Prekindergarten through Grade 12 Education

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Health Education - Frequently Asked Questions

  1. Is there a state-mandated "curriculum" for health education?

    No. New York State requires that all students meet the Learning Standards for Health at the elementary, intermediate, and commencement level. In addition, New York State requires that certain content and skills be covered as a matter of Education Law and Commissioner’s Regulation (Ed Law Art 17, sec 804; CR 135.3). Precisely how students meet the learning standards and receive required content for Health (the curriculum) are matters left up to individual school districts to decide. The New York State Education Department provides a "Guidance Document" that helps districts to adopt, construct, and align curricula to meet the learning standards through evidence-based practice. Guidance Document ( PDF File 2.28 MB)

  2. Can the junior high school requirements for health be offered in grade 6?

    Yes. The junior high school requirement for health can begin in grade six provided that it is taught by a certified health education teacher as a separate course of instruction.

  3. If health education is offered in grade six, can it be taught by a certified elementary teacher (without health certification)?

    No. If the health course offered in grade six is intended to count toward the junior high school requirement, it must be taught by a certified health teacher and as a separate course. This would be in addition to the planned units of health that must exist at the sixth grade level and taught by the elementary teacher.

  4. Can parents have their students home-schooled in health education?

    No. The legislature has not authorized part-time attendance, therefore a student is either fully enrolled in the total instructional program of a school district or fully receiving home-instruction. Although parents or legal guardians may submit notification to have their child "opt out" of instruction regarding the methods of prevention of AIDS, they may not "opt out" of the required course itself.

  5. Is sexuality education in schools mandated by New York State?

    No. Sexuality education is not mandated in New York State. Local boards of education may choose to make sexuality education a local requirement. Local school districts are encouraged to have advisory councils that include parents, school personnel, students, members of the faith communities, and other community-based organizations to make recommendations to the board of education about sexuality education programs. (*HIVAIDS education K-12 is mandated)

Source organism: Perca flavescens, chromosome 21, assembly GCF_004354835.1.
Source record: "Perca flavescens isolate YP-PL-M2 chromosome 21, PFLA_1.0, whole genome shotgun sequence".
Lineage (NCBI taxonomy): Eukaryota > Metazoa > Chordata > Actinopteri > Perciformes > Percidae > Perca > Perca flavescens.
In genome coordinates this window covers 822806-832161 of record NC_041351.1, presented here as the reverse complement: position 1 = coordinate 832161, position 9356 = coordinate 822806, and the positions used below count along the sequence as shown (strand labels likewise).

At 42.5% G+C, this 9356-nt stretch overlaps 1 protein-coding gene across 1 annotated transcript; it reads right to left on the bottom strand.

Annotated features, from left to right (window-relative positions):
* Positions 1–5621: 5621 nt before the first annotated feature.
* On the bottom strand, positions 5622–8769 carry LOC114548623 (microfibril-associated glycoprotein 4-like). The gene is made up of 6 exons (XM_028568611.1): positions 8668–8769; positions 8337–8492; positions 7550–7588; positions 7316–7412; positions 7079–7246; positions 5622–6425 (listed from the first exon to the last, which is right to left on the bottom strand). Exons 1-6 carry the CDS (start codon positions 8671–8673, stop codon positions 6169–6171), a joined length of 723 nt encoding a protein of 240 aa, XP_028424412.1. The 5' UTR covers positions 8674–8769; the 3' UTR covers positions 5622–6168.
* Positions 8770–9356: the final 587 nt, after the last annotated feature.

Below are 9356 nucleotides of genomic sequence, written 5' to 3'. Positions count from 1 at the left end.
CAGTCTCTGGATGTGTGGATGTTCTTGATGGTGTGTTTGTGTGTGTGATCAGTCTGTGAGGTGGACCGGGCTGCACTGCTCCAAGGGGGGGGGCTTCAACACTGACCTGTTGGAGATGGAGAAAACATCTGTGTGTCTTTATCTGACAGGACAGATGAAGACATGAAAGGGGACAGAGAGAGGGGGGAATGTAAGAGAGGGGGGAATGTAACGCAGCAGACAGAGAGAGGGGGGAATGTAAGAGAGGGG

6. Is HIV/AIDS education in schools mandated in New York State?

    Yes. All schools K-12, shall provide appropriate instruction concerning acquired immune deficiency syndrome (AIDS) as a part of the sequential health education program. In public schools, the board of education or trustees shall establish an advisory council which shall be responsible for making recommendations concerning the content, implementation, and evaluation of an AIDS instruction program. The advisory council shall consist of parents, school board members, appropriate school personnel, and community representatives, including representatives from religious organizations. Each board of education or trustees shall determine the content of the curriculum and approve its implementation, and shall be responsible for the evaluation of the program.

  7. Can parents or legal guardians have their children "opt out" of HIV/AIDS education?

    Yes, for "methods of prevention" only.  According to Commissioner's Regulation 135.3, AIDS education should, at a minimum provide accurate information concerning the nature of the disease, methods of transmission, and methods of prevention.  No pupil shall be required to receive instruction concerning the methods of prevention of AIDS if the parent or legal guardian of such pupil has filed with the principal of the school which the pupil attends a written request that the pupil not participate in such instruction with an assurance that the pupil will receive such instruction at home.  Such exempt pupils, however, are still required to receive instruction concerning the nature of the disease and methods of transmission.

Last Updated: December 2, 2016